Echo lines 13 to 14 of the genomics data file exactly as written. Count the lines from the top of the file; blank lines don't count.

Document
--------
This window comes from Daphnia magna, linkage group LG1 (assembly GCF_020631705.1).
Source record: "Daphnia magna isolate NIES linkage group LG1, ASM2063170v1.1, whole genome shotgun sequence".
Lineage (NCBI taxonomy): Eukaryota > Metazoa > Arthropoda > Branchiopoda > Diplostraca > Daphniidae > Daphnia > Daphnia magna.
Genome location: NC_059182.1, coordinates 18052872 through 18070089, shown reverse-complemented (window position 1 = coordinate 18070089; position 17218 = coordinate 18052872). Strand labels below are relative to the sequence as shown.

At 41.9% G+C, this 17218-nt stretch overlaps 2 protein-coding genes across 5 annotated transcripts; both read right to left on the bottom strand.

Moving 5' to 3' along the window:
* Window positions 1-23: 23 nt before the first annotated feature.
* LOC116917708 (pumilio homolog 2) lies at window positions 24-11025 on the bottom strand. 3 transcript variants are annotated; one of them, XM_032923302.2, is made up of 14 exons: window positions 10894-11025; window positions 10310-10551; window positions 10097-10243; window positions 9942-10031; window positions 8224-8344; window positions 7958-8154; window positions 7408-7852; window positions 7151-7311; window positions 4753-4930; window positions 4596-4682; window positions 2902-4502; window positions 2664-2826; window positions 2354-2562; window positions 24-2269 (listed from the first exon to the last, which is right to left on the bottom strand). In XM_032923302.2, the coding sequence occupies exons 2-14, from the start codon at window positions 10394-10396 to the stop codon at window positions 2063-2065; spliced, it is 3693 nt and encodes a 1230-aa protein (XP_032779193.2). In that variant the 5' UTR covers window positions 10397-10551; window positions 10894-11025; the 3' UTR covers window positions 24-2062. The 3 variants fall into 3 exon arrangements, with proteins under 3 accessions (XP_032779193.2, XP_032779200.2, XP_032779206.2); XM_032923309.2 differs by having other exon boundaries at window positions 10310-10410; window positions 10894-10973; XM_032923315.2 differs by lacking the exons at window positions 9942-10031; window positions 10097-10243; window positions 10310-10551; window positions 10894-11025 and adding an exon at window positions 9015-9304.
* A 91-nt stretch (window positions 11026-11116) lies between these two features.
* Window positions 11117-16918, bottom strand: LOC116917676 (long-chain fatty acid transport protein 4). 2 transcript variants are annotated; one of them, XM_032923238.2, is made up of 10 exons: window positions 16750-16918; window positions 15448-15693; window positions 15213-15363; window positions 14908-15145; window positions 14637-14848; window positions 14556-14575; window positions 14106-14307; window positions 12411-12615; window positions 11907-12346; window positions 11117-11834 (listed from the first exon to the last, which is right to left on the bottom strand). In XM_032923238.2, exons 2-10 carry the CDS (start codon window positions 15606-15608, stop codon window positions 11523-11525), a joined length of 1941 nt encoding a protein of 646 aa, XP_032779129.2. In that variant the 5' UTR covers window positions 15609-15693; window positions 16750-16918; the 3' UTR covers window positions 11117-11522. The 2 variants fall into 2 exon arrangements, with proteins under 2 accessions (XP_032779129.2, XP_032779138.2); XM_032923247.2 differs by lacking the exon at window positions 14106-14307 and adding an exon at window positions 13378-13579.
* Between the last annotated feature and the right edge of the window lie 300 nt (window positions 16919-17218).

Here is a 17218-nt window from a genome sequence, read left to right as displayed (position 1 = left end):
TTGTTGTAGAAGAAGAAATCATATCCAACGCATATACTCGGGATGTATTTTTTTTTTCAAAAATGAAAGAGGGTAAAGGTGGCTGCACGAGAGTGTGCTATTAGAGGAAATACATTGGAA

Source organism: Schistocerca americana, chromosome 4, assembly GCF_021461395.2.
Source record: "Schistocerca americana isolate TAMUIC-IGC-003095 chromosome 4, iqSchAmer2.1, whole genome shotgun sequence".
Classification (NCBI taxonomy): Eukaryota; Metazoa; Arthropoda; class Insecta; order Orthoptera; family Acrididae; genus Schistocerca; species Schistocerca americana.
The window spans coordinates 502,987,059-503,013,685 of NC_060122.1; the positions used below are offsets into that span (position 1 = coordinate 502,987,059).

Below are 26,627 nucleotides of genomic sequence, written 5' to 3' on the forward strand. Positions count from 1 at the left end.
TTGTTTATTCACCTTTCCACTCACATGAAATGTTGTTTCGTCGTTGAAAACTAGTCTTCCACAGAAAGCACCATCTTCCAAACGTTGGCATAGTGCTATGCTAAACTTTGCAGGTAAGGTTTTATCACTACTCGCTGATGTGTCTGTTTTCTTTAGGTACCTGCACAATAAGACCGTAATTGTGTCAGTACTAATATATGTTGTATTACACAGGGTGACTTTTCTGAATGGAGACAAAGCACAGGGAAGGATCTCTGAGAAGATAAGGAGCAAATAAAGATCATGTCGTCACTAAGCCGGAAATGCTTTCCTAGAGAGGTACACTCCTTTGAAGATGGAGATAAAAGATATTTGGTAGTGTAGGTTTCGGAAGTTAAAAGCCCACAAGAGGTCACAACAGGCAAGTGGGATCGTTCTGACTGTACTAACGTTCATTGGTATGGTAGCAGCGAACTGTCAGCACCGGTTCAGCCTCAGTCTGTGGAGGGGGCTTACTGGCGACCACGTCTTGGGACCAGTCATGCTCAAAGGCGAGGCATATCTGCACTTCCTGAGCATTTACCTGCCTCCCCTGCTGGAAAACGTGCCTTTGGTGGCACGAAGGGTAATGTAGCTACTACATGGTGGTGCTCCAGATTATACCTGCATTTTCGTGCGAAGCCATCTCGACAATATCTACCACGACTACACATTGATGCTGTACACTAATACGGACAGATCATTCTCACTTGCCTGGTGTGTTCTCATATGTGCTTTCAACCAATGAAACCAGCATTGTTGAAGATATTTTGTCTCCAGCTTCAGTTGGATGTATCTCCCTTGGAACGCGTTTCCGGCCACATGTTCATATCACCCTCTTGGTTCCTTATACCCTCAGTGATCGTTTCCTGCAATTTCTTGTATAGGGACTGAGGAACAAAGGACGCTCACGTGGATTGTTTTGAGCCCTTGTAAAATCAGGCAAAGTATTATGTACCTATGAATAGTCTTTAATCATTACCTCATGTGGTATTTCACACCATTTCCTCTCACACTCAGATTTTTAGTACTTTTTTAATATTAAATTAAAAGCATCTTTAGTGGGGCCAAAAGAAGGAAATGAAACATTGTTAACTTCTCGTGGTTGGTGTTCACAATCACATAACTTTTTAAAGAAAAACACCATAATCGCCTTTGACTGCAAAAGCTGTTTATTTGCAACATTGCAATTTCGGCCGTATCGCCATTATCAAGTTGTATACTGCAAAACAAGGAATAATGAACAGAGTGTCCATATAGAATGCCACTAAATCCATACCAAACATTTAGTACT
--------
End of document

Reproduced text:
TTGTTGTAGAAGAAGAAATCATATCCAACGCATATACTCGGGATGTATTTTTTTTTTCAAAAATGAAAGAGGGTAAAGGTGGCTGCACGAGAGTGTGCTATTAGAGGAAATACATTGGAA

Source organism: Schistocerca americana, chromosome 4, assembly GCF_021461395.2.